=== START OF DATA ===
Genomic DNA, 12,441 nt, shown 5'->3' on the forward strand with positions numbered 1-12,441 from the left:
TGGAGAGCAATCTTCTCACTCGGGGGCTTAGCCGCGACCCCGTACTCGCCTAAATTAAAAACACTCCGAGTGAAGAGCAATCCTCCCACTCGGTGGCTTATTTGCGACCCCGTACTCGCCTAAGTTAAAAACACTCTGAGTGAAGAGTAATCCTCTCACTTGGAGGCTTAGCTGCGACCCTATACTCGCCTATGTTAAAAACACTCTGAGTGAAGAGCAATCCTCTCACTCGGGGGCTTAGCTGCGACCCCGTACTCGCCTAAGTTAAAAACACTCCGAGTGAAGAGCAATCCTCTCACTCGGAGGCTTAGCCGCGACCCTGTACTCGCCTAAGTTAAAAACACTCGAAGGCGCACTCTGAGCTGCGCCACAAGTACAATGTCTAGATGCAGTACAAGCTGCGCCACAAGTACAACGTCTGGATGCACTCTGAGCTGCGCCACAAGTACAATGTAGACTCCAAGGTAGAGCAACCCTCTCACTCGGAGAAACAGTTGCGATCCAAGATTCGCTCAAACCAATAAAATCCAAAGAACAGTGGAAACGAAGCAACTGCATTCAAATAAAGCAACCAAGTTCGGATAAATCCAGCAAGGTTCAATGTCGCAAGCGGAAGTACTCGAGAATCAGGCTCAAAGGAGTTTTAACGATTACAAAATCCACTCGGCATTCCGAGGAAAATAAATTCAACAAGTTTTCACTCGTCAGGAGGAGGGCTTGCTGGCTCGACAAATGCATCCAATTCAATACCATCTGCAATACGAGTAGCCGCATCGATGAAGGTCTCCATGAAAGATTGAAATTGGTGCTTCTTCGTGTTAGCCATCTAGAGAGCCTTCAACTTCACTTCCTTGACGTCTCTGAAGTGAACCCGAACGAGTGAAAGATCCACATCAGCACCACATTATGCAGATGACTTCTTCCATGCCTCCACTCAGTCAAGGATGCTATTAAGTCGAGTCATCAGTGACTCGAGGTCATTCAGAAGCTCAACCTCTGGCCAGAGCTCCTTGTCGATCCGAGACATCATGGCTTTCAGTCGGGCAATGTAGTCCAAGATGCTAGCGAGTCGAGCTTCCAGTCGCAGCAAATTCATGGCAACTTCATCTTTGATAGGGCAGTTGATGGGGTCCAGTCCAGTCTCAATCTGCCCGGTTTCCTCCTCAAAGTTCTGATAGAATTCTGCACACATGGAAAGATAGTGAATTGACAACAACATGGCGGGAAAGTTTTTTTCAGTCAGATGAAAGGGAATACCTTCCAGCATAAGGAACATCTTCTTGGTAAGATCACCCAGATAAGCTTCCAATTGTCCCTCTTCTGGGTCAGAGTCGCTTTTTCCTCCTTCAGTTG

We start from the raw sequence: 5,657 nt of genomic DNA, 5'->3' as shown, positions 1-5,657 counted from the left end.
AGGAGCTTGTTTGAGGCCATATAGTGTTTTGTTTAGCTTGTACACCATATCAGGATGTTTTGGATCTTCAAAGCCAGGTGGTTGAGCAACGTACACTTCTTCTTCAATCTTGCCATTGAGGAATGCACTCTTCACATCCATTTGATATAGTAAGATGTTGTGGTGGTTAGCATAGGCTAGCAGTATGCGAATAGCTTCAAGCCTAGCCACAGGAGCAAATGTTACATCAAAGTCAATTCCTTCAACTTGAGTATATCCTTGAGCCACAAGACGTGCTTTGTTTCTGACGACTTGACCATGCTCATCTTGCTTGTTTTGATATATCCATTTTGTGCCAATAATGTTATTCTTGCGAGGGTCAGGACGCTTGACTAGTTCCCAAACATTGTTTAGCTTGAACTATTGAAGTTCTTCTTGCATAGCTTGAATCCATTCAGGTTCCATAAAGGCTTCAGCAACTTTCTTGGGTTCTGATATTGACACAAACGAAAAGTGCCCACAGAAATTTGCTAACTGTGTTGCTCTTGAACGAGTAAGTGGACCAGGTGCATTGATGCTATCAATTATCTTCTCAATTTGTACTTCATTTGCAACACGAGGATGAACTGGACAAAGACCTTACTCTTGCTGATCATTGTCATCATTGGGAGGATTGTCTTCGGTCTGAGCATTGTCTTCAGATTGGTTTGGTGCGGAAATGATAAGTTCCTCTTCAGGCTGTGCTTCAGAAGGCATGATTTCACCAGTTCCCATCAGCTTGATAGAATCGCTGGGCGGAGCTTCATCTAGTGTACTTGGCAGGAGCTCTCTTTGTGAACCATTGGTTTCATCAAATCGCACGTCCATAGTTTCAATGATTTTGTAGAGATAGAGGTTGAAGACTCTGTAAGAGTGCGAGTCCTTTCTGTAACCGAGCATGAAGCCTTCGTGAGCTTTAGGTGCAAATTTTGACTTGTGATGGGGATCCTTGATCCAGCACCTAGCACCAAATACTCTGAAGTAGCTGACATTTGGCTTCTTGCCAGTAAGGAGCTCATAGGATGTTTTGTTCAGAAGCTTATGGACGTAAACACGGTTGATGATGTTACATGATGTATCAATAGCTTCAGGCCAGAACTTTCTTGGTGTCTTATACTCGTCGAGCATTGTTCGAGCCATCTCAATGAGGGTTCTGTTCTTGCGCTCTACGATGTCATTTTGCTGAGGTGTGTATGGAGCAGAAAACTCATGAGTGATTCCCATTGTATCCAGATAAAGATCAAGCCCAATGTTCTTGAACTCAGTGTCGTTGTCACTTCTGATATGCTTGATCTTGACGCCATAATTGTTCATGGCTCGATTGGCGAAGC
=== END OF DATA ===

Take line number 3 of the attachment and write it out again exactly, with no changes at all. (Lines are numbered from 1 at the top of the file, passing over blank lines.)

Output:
We start from the raw sequence: 5,657 nt of genomic DNA, 5'->3' as shown, positions 1-5,657 counted from the left end.